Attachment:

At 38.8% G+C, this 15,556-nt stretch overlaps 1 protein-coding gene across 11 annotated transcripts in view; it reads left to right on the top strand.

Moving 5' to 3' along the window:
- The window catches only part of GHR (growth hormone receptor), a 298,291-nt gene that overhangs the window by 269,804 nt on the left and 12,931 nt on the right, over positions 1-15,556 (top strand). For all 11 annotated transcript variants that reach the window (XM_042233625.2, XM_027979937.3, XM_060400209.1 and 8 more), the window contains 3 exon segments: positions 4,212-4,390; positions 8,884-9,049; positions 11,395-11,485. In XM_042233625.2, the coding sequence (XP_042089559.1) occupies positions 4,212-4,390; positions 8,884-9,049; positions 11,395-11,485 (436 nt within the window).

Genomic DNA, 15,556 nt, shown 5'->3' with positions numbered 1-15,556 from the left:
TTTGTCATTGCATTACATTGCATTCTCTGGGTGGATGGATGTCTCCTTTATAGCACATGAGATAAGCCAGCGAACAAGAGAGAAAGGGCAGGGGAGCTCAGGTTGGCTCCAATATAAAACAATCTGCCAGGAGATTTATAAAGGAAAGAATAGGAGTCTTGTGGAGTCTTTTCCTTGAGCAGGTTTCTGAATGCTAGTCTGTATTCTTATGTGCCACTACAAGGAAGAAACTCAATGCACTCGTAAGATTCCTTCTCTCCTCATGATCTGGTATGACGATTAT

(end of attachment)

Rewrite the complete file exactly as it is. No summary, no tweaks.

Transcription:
At 38.8% G+C, this 15,556-nt stretch overlaps 1 protein-coding gene across 11 annotated transcripts in view; it reads left to right on the top strand.

Moving 5' to 3' along the window:
- The window catches only part of GHR (growth hormone receptor), a 298,291-nt gene that overhangs the window by 269,804 nt on the left and 12,931 nt on the right, over positions 1-15,556 (top strand). For all 11 annotated transcript variants that reach the window (XM_042233625.2, XM_027979937.3, XM_060400209.1 and 8 more), the window contains 3 exon segments: positions 4,212-4,390; positions 8,884-9,049; positions 11,395-11,485. In XM_042233625.2, the coding sequence (XP_042089559.1) occupies positions 4,212-4,390; positions 8,884-9,049; positions 11,395-11,485 (436 nt within the window).

Genomic DNA, 15,556 nt, shown 5'->3' with positions numbered 1-15,556 from the left:
TTTGTCATTGCATTACATTGCATTCTCTGGGTGGATGGATGTCTCCTTTATAGCACATGAGATAAGCCAGCGAACAAGAGAGAAAGGGCAGGGGAGCTCAGGTTGGCTCCAATATAAAACAATCTGCCAGGAGATTTATAAAGGAAAGAATAGGAGTCTTGTGGAGTCTTTTCCTTGAGCAGGTTTCTGAATGCTAGTCTGTATTCTTATGTGCCACTACAAGGAAGAAACTCAATGCACTCGTAAGATTCCTTCTCTCCTCATGATCTGGTATGACGATTAT